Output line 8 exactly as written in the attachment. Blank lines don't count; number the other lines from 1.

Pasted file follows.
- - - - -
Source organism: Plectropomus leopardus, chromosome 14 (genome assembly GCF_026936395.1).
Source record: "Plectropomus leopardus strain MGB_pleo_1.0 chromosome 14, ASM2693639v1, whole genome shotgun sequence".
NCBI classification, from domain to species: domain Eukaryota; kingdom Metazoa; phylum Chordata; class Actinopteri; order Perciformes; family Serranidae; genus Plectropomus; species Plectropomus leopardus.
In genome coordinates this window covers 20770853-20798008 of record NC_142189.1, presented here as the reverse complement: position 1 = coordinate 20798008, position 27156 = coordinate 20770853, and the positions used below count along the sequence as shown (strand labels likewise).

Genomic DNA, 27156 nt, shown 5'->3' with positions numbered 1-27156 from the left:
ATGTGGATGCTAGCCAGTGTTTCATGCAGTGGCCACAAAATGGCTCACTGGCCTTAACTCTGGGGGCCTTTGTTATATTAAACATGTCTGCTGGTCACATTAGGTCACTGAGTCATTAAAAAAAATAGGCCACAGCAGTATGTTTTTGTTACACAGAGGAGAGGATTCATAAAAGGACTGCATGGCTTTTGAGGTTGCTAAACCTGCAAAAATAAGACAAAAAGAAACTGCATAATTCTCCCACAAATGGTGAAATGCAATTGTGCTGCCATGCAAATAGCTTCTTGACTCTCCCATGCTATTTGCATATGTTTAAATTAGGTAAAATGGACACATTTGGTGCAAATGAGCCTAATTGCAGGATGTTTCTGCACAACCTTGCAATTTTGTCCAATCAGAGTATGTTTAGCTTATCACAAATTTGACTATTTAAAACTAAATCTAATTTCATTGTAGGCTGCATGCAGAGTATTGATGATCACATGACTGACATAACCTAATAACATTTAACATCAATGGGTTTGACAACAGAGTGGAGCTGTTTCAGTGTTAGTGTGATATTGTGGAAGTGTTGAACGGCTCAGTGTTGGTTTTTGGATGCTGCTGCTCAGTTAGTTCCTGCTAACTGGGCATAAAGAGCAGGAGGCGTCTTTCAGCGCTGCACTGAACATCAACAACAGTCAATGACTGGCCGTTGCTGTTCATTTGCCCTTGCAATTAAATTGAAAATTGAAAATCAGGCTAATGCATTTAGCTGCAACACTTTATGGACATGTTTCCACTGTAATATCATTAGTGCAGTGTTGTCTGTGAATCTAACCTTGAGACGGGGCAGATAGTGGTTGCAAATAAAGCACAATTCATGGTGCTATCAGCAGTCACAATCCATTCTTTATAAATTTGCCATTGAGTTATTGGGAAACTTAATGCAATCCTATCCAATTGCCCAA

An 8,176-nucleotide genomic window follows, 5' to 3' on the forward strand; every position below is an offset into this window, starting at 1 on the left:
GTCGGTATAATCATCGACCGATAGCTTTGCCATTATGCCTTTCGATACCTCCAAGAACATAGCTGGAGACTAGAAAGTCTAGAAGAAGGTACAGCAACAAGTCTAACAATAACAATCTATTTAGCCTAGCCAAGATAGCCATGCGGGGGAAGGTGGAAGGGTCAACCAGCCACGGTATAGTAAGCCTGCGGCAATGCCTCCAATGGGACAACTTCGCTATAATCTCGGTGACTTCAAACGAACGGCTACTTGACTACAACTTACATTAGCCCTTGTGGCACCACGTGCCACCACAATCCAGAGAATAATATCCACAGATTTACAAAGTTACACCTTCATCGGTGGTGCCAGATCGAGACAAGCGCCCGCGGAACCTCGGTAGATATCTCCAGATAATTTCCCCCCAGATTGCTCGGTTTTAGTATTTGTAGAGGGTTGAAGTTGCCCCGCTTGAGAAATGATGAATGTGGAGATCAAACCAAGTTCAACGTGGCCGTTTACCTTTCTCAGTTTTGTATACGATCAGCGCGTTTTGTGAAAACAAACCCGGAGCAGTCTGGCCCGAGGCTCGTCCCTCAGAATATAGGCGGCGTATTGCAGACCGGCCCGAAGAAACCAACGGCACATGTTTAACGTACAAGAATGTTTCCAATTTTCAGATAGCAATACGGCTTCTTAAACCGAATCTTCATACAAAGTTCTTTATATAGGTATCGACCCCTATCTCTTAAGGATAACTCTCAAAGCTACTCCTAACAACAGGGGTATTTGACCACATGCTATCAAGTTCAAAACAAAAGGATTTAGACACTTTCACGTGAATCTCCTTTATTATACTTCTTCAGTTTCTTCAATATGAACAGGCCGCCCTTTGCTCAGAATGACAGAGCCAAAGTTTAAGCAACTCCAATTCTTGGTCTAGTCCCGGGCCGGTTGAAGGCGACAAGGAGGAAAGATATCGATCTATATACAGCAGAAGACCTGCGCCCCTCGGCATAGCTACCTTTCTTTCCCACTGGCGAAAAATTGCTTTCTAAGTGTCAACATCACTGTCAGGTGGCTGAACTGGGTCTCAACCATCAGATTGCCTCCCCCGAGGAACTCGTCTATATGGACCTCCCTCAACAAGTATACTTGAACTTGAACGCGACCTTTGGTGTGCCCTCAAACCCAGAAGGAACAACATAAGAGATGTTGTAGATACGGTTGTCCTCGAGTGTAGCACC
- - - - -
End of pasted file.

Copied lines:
GTCGGTATAATCATCGACCGATAGCTTTGCCATTATGCCTTTCGATACCTCCAAGAACATAGCTGGAGACTAGAAAGTCTAGAAGAAGGTACAGCAACAAGTCTAACAATAACAATCTATTTAGCCTAGCCAAGATAGCCATGCGGGGGAAGGTGGAAGGGTCAACCAGCCACGGTATAGTAAGCCTGCGGCAATGCCTCCAATGGGACAACTTCGCTATAATCTCGGTGACTTCAAACGAACGGCTACTTGACTACAACTTACATTAGCCCTTGTGGCACCACGTGCCACCACAATCCAGAGAATAATATCCACAGATTTACAAAGTTACACCTTCATCGGTGGTGCCAGATCGAGACAAGCGCCCGCGGAACCTCGGTAGATATCTCCAGATAATTTCCCCCCAGATTGCTCGGTTTTAGTATTTGTAGAGGGTTGAAGTTGCCCCGCTTGAGAAATGATGAATGTGGAGATCAAACCAAGTTCAACGTGGCCGTTTACCTTTCTCAGTTTTGTATACGATCAGCGCGTTTTGTGAAAACAAACCCGGAGCAGTCTGGCCCGAGGCTCGTCCCTCAGAATATAGGCGGCGTATTGCAGACCGGCCCGAAGAAACCAACGGCACATGTTTAACGTACAAGAATGTTTCCAATTTTCAGATAGCAATACGGCTTCTTAAACCGAATCTTCATACAAAGTTCTTTATATAGGTATCGACCCCTATCTCTTAAGGATAACTCTCAAAGCTACTCCTAACAACAGGGGTATTTGACCACATGCTATCAAGTTCAAAACAAAAGGATTTAGACACTTTCACGTGAATCTCCTTTATTATACTTCTTCAGTTTCTTCAATATGAACAGGCCGCCCTTTGCTCAGAATGACAGAGCCAAAGTTTAAGCAACTCCAATTCTTGGTCTAGTCCCGGGCCGGTTGAAGGCGACAAGGAGGAAAGATATCGATCTATATACAGCAGAAGACCTGCGCCCCTCGGCATAGCTACCTTTCTTTCCCACTGGCGAAAAATTGCTTTCTAAGTGTCAACATCACTGTCAGGTGGCTGAACTGGGTCTCAACCATCAGATTGCCTCCCCCGAGGAACTCGTCTATATGGACCTCCCTCAACAAGTATACTTGAACTTGAACGCGACCTTTGGTGTGCCCTCAAACCCAGAAGGAACAACATAAGAGATGTTGTAGATACGGTTGTCCTCGAGTGTAGCACC